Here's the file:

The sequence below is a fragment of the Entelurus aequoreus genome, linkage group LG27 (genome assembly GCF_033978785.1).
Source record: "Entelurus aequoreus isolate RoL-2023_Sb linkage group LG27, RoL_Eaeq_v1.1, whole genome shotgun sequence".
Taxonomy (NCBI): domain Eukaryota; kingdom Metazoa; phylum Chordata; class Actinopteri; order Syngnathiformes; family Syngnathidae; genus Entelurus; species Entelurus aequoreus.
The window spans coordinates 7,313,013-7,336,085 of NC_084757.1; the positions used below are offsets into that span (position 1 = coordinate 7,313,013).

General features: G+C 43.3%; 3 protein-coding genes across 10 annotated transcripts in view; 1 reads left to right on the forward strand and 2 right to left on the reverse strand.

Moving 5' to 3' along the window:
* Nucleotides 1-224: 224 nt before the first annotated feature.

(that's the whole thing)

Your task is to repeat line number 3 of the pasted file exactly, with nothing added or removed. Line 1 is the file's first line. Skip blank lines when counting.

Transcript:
Taxonomy (NCBI): domain Eukaryota; kingdom Metazoa; phylum Chordata; class Actinopteri; order Syngnathiformes; family Syngnathidae; genus Entelurus; species Entelurus aequoreus.